2.5 Thermodynamics and Contact Forces

4 min readjanuary 29, 2023

Daniella Garcia-Loos

Daniella Garcia-Loos

AP Physics 2 🧲

61 resources
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Contact Forces

Contact forces result from the interaction of one object touching another object, and they arise from interatomic electric forces. These forces include tension, friction, normal, spring (Physics 1), and buoyant (Physics 2).


Let's review some basic contact forces from Physics 1 and remind ourselves of what they are!
Contact Forces - forces that occur when an object or system is in direct contact with another.
  • Tension - Occurs when an object is pulled by a rope, string, or chain.
  • Friction - Occurs when two surfaces are trying to slide (static) or sliding (kinetic)
  • Normal - Occurs when an object is in contact with a surface
  • Spring - Occurs when a spring or an elastic material is compressed or extended
Let's look at how to draw these on FBD!
  • Tension - The direction the rope, string, or chain is attached
  • Friction - opposes the direction of relative motion
  • Normal - Perpendicular to the surface
  • Spring - Opposes the direction of the extension or compression
Some other basic concepts not specifically in the AP Physics 2 curriculum but the writers may ask you to recall from Physics 1!
1) Hooke’s Law - the amount of stretching or elongation of a string when a mass is attached to it is directly proportional to the applied weight.
Where k is the spring constant in units of Newtons per Meter (N/m) and x is the stretching or elongation of the spring beyond its original length.
2) Friction: A key factor in understanding the setup of the equations surrounding Newton’s Laws is familiarizing oneself with friction. Friction acts as the force that opposes the motion or attempted motion of an object.
The equation for friction is given by
where μ (Greek letter mu) is the coefficient of either static or kinetic friction and N is the normal force.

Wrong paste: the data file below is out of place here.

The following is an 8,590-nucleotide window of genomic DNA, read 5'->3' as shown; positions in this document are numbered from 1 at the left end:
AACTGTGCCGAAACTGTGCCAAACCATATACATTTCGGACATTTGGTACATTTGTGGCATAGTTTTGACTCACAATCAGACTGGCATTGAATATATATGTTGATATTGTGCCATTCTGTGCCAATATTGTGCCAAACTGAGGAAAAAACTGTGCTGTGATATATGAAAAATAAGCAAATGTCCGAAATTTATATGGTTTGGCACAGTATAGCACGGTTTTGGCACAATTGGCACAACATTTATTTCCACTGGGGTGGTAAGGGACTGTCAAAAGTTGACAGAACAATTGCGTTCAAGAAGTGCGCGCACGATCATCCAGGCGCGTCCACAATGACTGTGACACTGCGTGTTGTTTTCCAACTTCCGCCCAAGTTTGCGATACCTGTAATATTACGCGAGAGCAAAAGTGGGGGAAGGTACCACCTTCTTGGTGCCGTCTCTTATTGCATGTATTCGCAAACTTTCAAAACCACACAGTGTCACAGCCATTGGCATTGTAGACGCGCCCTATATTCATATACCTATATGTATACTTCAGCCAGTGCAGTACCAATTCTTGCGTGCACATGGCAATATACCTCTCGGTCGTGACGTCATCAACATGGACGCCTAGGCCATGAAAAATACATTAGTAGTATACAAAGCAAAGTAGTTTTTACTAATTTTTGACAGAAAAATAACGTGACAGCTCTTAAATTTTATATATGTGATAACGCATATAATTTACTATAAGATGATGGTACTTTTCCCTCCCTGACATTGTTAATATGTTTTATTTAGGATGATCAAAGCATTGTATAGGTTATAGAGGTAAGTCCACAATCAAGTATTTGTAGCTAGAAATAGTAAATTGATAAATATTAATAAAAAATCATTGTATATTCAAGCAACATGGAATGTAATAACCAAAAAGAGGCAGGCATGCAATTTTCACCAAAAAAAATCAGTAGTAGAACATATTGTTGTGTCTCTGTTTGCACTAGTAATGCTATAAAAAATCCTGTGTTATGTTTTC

Friction is present if a problem mentions a “rough” surface, or specifically states the coefficient of static or kinetic friction.
Buoyancy is a contact force exerted by a fluid on an object that is submerged or floating in the fluid. The buoyant force is equal to the weight of the fluid displaced by the object, and it acts in the opposite direction of gravity. This means that if an object is denser than the fluid around it, it will sink, and if it is less dense, it will float. Archimedes' Principle is a statement that describes the relationship between buoyancy and the weight of fluid displaced.
Contact forces can be divided into two categories: non-conservative and conservative forces. Non-conservative forces, such as friction and air resistance, convert some of the energy of motion into other forms of energy, such as heat. Conservative forces, such as tension and normal force, do not convert energy but instead store it in the form of potential energy, which can be recovered if the force is removed.

Practice Problems

Example Problem #1:
A box with a mass of 20 kg is sitting on a horizontal surface. A horizontal force of 60 N is applied to the box to move it. Calculate the force of friction acting on the box.
Solution: To calculate the force of friction, we can use the equation: friction force = friction coefficient x normal force. The normal force is equal to the weight of the box, which is equal to the mass of the box times the acceleration due to gravity (g). So, normal force = 20 kg x 9.8 m/s^2 = 196 N.
Since the force applied to the box is not enough to overcome the force of friction, the box will not move. Therefore, the force of friction acting on the box is equal to the force applied to it, which is 60 N.
Example Problem #2:
A rope is hanging vertically from a pulley with a mass of 10 kg attached to the end of it. The rope has a tension of 200 N. Calculate the weight of the pulley
Solution: The tension in the rope is equal to the weight of the pulley, which can be calculated using the equation: weight = tension / g.
We know that tension = 200 N
g = 9.8 m/s^2
The weight of the pulley = 200 N / 9.8 m/s^2 = 20.4 kg
Example Problem #3:
A wooden block with a density of 600 kg/m^3 and a volume of 0.02 m^3 is placed in a swimming pool filled with water (density = 1000 kg/m^3). Calculate the buoyant force acting on the block.
Solution: The buoyant force can be calculated using Archimedes' principle, which states that the buoyant force is equal to the weight of the fluid that is displaced by the object. The weight of the fluid that is displaced can be calculated using the equation: weight of fluid = density of fluid x volume of fluid x g.
We know that
density of water = 1000 kg/m^3
volume of block = 0.02 m^3
g = 9.8 m/s^2
The weight of the fluid that is displaced = 1000 kg/m^3 x 0.02 m^3 x 9.8 m/s^2 = 19.6 N
The buoyant force acting on the block is equal to the weight of the fluid that is displaced, which is 19.6 N.
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